Trinidad and Tobago: Ahmadiyya serves the needy in pandemic

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Feeding the poor and needy is an act that draws us closer to Allah. We earn His forgiveness, mercies and blessings through this act of charity.

“Anyone who looks after and works for a widow and a poor person is like a warrior fighting for Allah?s cause, or like a person who fasts during the day and prays all night. (Bukhari)


Amir Maulana Ibrahim Bin Yaqub, centre, sits among a group of children who received presents after a special children’s day programme in January at the Ahmadiyya Muslim Community’s Preysal headquarters in January. PHOTO COURTESY THE AHMADIYYA MUSLIM COMMUNITY –

For over 50 years the Ahmadiyya Muslim Community (AMC) has quietly worked to help the most vulnerable in TT, while spreading their message of peace and unity.

The AMC is a missionary organisation which carries out humanitarian programmes in education, healthcare and poverty eradication. The community, which originated in India and is established in over 270 countries, founded its local chapter in 1953, which has flourished from a small group of worshippers to hundreds across the country.

Ghanian Amir Maulana Ibrahim Bin Yaqub leads the local community and has lived in TT since 1987 when he was appointed the missionary-in-charge.

One of his goals, he said, was to not only preach Islam but exemplify its teachings in everyday life.


Children of the Ahmadiyya Muslim Community. –


“A true religion is one that serves God almighty and humanity. One cannot be of service to God, if one refrains from assisting one’s fellow human beings,” he shared in an interview at the AMC’s headquarters in Preysal, Couva.

The community’s motto of having “love for all, hatred for none” has guided the organisation’s activities during the covid19 pandemic.

Even with the enforcement of guidelines and public health protocols in April, the community mobilised members and resources to distribute hundreds of food hampers to families in need in Preysal and Valencia.

“We organised a large number of hampers and monetary contributions. We did this twice. Then our organisation in Valencia, they also organised two hamper distributions,” he said.

“The senior arm of our jamaat, called the Ansarullah, they also organised a separate drive. Then our women’s arm, the Lajana Imailla arm, also organised their own hamper drive for those in need.”

Ibrahim said following the protocols of sanitisation was not difficult to comply with as personal hygiene has always been a part of Islam. Muslims are required to cleanse themselves before offering their prayers five times a day, every day.

Not to be left behind, the community live-streamed sermons and religious services via social media.

Even before the outbreak of the virus, the AMC has been involved in many social outreach activities, such as book exhibitions, clothing drives, community educational programmes, peace walks and peace symposiums, in an effort to be practical and relevant in their work as missionaries.


Amir Maulana Ibrahim Bin Yaqub, right, speaks with executive member of the Ahmadiyya Muslim Community Shirazudeen Mohammed during a meeting at the community’s headquarters in Preysal. PHOTOs BY SHANE SUPERVILLE –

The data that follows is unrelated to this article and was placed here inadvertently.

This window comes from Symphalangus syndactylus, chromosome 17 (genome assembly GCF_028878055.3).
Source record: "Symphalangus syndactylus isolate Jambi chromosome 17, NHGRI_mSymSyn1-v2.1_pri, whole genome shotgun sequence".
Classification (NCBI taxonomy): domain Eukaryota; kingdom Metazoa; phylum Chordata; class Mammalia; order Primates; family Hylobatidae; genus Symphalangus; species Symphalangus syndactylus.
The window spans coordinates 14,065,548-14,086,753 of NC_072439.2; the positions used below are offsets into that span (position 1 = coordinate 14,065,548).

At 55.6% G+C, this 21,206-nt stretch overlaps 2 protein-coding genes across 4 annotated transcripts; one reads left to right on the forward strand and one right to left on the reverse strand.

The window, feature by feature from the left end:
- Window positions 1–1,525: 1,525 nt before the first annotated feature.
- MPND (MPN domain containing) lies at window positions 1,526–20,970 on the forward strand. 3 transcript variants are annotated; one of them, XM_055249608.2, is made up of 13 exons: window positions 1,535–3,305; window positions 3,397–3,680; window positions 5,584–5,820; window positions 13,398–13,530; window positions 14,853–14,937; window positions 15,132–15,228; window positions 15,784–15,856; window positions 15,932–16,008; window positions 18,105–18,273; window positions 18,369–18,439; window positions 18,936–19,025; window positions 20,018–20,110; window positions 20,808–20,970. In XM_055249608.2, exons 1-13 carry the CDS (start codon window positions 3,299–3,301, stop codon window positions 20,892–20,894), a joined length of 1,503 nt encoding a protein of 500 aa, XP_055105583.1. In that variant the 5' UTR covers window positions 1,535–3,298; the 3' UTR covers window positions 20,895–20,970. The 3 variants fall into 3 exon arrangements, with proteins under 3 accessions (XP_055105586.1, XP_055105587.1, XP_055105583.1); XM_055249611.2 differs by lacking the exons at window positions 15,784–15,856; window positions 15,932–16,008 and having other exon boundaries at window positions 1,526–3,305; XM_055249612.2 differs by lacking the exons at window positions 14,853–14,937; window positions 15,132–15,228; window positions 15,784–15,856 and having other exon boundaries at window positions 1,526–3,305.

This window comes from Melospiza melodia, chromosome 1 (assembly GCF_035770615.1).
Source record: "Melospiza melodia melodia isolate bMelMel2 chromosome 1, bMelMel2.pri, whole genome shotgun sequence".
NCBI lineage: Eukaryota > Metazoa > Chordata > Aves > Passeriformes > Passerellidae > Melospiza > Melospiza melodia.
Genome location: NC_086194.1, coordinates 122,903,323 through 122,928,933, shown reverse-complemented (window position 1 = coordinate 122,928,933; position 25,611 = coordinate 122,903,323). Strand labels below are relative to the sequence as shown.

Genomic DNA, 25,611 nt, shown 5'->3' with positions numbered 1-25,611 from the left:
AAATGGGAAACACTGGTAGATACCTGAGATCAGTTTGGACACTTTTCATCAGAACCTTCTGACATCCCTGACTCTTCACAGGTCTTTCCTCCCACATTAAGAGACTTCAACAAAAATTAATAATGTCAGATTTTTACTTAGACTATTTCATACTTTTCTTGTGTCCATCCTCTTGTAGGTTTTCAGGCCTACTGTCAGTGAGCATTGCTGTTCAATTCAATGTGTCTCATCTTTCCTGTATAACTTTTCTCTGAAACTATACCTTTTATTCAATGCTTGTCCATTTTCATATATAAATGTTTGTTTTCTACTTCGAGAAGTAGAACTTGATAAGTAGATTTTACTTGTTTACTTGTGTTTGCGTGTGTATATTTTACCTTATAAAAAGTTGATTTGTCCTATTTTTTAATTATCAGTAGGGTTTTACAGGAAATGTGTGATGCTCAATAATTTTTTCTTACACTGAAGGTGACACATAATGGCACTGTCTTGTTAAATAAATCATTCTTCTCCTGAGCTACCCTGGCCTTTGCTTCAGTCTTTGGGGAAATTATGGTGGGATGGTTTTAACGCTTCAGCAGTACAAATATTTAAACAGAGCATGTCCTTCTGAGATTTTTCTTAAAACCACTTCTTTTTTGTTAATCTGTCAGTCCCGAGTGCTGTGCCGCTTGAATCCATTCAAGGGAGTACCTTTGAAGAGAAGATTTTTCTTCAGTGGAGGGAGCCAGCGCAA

While Islam is at their primary point of reference, Ibrahim insists the community’s message of brotherhood and service before self transcends religious boundaries.

“Peace is enshrined in the religious scriptures of the Hindus, the Christians, the Buddhists, of the Jews, the Sikhs and the Muslims, so why not preach the message of peace?

“It is not a means of conversion, or trying to convert someone to your religion, that is not the motive, rather we want people to realise that as human beings we should all live in unity.”

In January, 250 members of the AMC staged a “walk for peace” around Preysal in an attempt to bring together people of various faiths and backgrounds. In addition, the AMC’s peace symposium is an annual event held at the headquarters. Its aim is to bring religious leaders together on one platform to discuss the challenges faced by the country and propose plans on how these issues should be addressed.

Ibrahim also explained that while the government has made occasional financial contributions, the community is largely self-sufficient as all programmes have been funded through members, with each person’s donation being dependent on their income.


Amir and missionary-in-charge Maulana Ibrahim Bin Yaqub plans for events at his office at the Ahmadiyya Muslim Community’s TT headquarters in Preysal.


Educated in Ghana, Pakistan and India, Ibrahim said he has learnt a lot from Trinidad during his time as a missionary. Recalling his experiences, he said despite challenges of crime and violence, he felt the country was an example of racial and religious harmony which could be adopted by the wider world.

He also noted the phenomenon of Muslim gangs in Trinidad and hoped the young men could be saved from a life of crime with the right mentoring.

“That person who has taken a gun to kill someone, that person who has kidnapped someone or who steals, all these things are due to ignorance. If those persons who are in charge come to this realisation that these people are ignorant, we will then be able to solve so many of our problems.”

AMC member Shirazudeen Mohammed, who became a member in 1991 when he met the international head of the community, said the experience changed his perspective on life and taught him the importance of helping mankind.

For members, service to humanity is akin to worship of God, and the pandemic has served to emphasise these principles.


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